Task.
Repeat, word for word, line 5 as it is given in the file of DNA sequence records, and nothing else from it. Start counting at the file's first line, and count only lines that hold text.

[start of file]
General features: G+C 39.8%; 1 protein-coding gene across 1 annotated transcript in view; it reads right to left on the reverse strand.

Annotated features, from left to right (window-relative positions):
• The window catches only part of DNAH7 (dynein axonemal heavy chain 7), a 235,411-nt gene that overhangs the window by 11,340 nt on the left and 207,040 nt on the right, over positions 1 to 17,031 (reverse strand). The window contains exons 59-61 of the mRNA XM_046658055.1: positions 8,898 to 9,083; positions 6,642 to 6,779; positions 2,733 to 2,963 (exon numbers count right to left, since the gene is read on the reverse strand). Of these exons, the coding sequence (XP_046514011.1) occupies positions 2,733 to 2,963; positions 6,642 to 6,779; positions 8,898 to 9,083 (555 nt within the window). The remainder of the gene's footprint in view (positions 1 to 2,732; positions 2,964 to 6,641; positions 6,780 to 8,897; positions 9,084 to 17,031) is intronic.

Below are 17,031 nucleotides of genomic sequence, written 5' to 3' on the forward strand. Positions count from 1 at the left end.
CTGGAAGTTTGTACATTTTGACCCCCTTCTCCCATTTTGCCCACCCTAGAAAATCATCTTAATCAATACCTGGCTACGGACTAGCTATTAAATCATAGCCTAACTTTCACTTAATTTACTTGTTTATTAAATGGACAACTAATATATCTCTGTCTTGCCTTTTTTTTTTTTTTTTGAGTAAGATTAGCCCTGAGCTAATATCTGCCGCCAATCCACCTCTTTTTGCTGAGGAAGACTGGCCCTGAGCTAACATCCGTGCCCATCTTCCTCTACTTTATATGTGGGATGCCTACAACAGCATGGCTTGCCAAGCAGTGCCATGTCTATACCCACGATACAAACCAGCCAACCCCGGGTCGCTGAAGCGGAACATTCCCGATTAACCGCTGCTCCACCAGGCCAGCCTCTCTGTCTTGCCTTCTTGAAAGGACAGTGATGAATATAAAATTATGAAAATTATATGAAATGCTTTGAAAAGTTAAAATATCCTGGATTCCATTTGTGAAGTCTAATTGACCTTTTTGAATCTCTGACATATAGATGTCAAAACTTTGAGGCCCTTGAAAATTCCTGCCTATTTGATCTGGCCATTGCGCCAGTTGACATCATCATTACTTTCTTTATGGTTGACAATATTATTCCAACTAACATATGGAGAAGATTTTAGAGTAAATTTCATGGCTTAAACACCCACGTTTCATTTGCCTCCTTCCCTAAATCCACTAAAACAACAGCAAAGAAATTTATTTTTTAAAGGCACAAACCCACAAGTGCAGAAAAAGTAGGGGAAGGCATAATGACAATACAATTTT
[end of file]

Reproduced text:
CTGGAAGTTTGTACATTTTGACCCCCTTCTCCCATTTTGCCCACCCTAGAAAATCATCTTAATCAATACCTGGCTACGGACTAGCTATTAAATCATAGCCTAACTTTCACTTAATTTACTTGTTTATTAAATGGACAACTAATATATCTCTGTCTTGCCTTTTTTTTTTTTTTTTGAGTAAGATTAGCCCTGAGCTAATATCTGCCGCCAATCCACCTCTTTTTGCTGAGGAAGACTGGCCCTGAGCTAACATCCGTGCCCATCTTCCTCTACTTTATATGTGGGATGCCTACAACAGCATGGCTTGCCAAGCAGTGCCATGTCTATACCCACGATACAAACCAGCCAACCCCGGGTCGCTGAAGCGGAACATTCCCGATTAACCGCTGCTCCACCAGGCCAGCCTCTCTGTCTTGCCTTCTTGAAAGGACAGTGATGAATATAAAATTATGAAAATTATATGAAATGCTTTGAAAAGTTAAAATATCCTGGATTCCATTTGTGAAGTCTAATTGACCTTTTTGAATCTCTGACATATAGATGTCAAAACTTTGAGGCCCTTGAAAATTCCTGCCTATTTGATCTGGCCATTGCGCCAGTTGACATCATCATTACTTTCTTTATGGTTGACAATATTATTCCAACTAACATATGGAGAAGATTTTAGAGTAAATTTCATGGCTTAAACACCCACGTTTCATTTGCCTCCTTCCCTAAATCCACTAAAACAACAGCAAAGAAATTTATTTTTTAAAGGCACAAACCCACAAGTGCAGAAAAAGTAGGGGAAGGCATAATGACAATACAATTTT